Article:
Sheets and Pillowcase Market Turns Down
Jill Rowen -- Home Textiles Today, May 19, 2008
Sheets and pillowcases were pulled in all directions as a difficult retail climate culminated in an 8.1 % decrease in sales for the category in 2007, to $2.135 billion.
The third in HTT's trio of bedding reports, activity in the sheets and pillowcases category fits the overall pattern. The cumulative results for all three categories point to consumers who are buying mostly what they need, and have less disposable money for bells, whistles, color schemes or thread counts.
In reports HTT published on Top of Bedding (March 10, p.8) sales were down 1.4%, while Utility Bedding (April 7, p.6) was the bright spot, showing a gain of 4.1 % as the practical consumer was willing to spend more on functional goods.
Innovation has been trumpeted as the key factor buttressing all three areas, with fashion taking a back seat; this was certainly evident in Sheets and Pillowcases.
"Certainly, everyone faced a challenging marketplace and data sources all suggest that the market was down last year," said Leslie Gillock, vp brand development, Springs Global US, Inc. "While macro-economic factors — gas prices, food prices — are affecting our country's discretionary spending across the board, our innovative approach to product development keeps our brands top-of-mind for the consumer."
According to David Kaliski, president, Royale Linens, the years-long thread count battle put pressure on many makers, but now seems to have stabilized, with the bulk of the sheet sets in the 200-400 range. Kaliski admits a slowdown in sales, but is optimistic going forward, as Royale's parent company Yunus Textiles forges entry into new markets, particularly with discounters.
For Dream Fit, its unique approach to distribution has helped its business expansion plans stay on track. "We produce fine linens and market them to the solutions side," said Kenny Hines, president, domestic retail at Dream Fit. "Our products are sold in non-traditional outlets like furniture stores. Our results were flat for 2007, but given the economic climate, that's good. We have a very loyal customer base."
That is not to say that the company is avoiding the marrow of the market. According to Hines, Dream Fit is creating a new line of products that will be offered to mass and big-box stores later this year.
The discounter channel of business, which saw a decline in dollar volume from 2006 to 2007, nevertheless had the largest gain in market share, and currently accounts for 48% of category sales. Mid-price chains also largely held their own last year, while the burgeoning direct-to-consumer (catalog and internet) business gained in dollar volume.
The fall-off in volume and share at department stores was unsurprising given the merchandising challenges faced by consolidating retailers such as Macy's Inc. and Bon-Ton Stores. And off-price operators, which look to post impressive gains in 2008, were not able to capitalize fully on the category last year.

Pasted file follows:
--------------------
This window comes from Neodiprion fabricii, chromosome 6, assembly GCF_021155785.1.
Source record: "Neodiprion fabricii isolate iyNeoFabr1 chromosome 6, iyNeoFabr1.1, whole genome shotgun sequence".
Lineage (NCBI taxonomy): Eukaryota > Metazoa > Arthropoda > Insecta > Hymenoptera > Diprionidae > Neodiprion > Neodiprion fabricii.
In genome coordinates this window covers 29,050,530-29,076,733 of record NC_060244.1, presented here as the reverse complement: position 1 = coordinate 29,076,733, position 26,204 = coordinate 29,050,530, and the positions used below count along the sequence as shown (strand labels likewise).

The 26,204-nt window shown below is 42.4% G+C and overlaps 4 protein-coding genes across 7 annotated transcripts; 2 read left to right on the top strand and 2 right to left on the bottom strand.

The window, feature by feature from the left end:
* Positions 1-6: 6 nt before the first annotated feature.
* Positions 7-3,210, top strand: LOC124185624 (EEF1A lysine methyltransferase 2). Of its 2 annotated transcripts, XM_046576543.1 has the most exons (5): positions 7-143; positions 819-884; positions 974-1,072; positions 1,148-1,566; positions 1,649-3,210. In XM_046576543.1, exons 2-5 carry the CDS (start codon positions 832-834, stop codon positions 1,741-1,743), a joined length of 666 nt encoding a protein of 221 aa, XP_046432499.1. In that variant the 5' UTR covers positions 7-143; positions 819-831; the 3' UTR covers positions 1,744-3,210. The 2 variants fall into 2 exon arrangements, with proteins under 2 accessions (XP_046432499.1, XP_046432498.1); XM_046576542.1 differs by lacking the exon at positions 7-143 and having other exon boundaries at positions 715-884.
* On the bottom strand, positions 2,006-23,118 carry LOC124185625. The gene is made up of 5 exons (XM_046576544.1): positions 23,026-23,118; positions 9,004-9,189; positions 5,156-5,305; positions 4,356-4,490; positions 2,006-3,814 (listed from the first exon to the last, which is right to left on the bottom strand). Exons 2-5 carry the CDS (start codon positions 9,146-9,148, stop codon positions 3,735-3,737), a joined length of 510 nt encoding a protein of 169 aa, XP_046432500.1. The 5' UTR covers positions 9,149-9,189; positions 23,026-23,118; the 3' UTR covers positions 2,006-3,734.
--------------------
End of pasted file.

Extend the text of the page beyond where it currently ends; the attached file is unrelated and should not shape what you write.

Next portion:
There were winning episodes for vendors in 2007, especially in some of the higher-end products which more than held their own. According to Jeff Tauber, ceo, Royale Heritage Home, the company's overall 2007 sales were up 27 % from 2006. High thread counts did best, noted Tauber, with 600, 700, 800, 1,000 and even 1,200-count sheets in the mix.
Tom Ferrisi, president of marketing, High Country Linens, reported about a 10 % increase in sales. "We get credit for having one of the most extensive assortments in the business," said Ferrisi. "That's what we play up. We want to continue to offer new products and constructions, and take the discussion away from just price."
"We definitely saw a trend up," agreed Shay Zamir, vp, Divatex. "We found prints are picking up, and weaves, though not higher in count, are getting better in quality. It's a rough time, but that is when you have to be smart about servicing your customers. It sounds like a cliché, but that's when you see results."
One component in HTT's overall Bedding data that is watched carefully by suppliers of sheets is the continued power of bedding sets, which include coordinating sheets and pillowcases.
Ferrisi of High Country Linens said that though not a threat to cannibalize sales of sheets specifically, bedding sets had a market-wide impact. "You're offering deals that are difficult to sustain," he said. "It puts more pressure on an already tough market."
"This marketing idea, similar to the introduction of bed-in-a-bags in the early 1990s, has very little impact on the core branded sheeting business," said Gillock of Springs. "Consumers use solid color sheets as coordinates to their top of bed, keeping a place for stand-alone sheet sets."
Sheet makers are also looking ahead to the greening of the marketplace to give them a boost. Kaliksi said that Royale Linens is working on a number of new constructions and organic fabrics. According to Gillock, the Springs "Wamsutta Zen Comforts sheets made with bamboo appeal to the environmentally-conscious consumer and the growing trend to be 'green.'" For its part, High Country Linens is offering products with inherently 'green' fibers such as Tencel, modal and soy-based fabrics.
2007 total retail sales: $2.135 billion down 8.1% from $2.324 billion in 2006
|* Other includes interior designers, military exchanges and other channels
|Discount department stores||$1,024.80||$1,065.00||-3.8%|
|Home textiles specialty chains||405.70||472.00||-14.0|
|Single-unit home textiles specialty stores||21.35||23.00||-7.2|
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